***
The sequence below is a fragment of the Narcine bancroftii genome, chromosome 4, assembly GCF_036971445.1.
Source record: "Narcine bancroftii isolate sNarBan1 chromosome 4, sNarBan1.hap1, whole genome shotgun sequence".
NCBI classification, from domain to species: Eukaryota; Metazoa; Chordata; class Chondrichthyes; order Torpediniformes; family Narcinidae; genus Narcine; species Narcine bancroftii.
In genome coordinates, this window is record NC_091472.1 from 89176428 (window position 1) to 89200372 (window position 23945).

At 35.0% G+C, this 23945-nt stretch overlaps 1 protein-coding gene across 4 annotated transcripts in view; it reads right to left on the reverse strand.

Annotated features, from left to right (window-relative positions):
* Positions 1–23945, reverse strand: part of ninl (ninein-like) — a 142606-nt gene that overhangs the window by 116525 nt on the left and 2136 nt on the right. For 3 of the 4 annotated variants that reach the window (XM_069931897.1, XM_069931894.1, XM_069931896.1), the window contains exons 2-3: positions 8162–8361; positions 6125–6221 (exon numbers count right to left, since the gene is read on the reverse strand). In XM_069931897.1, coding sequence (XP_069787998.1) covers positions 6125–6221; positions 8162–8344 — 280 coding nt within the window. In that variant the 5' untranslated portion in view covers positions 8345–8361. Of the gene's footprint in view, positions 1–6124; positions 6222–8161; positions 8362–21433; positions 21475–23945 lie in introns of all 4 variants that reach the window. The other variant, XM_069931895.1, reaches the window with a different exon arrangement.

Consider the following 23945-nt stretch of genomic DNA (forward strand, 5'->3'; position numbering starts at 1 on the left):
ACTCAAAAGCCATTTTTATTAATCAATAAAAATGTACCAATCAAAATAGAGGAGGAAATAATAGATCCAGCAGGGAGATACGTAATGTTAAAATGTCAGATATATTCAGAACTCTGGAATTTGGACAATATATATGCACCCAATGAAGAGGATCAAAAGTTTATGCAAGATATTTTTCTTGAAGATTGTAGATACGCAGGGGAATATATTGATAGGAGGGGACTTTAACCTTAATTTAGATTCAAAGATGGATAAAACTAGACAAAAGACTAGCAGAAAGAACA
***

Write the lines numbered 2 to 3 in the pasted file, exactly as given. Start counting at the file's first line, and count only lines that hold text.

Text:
Source record: "Narcine bancroftii isolate sNarBan1 chromosome 4, sNarBan1.hap1, whole genome shotgun sequence".
NCBI classification, from domain to species: Eukaryota; Metazoa; Chordata; class Chondrichthyes; order Torpediniformes; family Narcinidae; genus Narcine; species Narcine bancroftii.